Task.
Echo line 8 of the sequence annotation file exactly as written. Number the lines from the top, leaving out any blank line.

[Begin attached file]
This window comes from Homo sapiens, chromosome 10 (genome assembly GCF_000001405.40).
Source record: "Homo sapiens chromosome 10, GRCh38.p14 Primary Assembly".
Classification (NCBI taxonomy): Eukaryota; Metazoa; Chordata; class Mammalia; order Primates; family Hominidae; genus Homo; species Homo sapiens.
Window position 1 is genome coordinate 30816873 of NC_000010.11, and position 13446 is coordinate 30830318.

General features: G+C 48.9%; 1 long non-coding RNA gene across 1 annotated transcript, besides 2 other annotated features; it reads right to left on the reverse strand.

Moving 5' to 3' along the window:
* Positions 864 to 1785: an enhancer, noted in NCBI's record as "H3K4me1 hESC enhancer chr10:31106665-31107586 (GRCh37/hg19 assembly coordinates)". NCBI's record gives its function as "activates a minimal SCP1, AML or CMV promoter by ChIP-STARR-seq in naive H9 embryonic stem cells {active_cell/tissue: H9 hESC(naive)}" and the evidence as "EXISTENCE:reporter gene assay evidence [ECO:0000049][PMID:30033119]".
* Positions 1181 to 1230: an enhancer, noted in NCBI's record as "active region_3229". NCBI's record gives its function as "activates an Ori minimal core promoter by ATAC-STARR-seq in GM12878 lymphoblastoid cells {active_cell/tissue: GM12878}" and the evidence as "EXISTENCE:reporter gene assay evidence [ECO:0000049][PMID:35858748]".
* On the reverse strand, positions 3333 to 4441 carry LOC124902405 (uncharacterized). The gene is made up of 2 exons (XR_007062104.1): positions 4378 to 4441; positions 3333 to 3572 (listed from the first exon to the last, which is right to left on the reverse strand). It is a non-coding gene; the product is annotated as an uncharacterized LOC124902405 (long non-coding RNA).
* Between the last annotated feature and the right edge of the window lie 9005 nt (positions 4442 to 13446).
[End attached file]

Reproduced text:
* Positions 1181 to 1230: an enhancer, noted in NCBI's record as "active region_3229". NCBI's record gives its function as "activates an Ori minimal core promoter by ATAC-STARR-seq in GM12878 lymphoblastoid cells {active_cell/tissue: GM12878}" and the evidence as "EXISTENCE:reporter gene assay evidence [ECO:0000049][PMID:35858748]".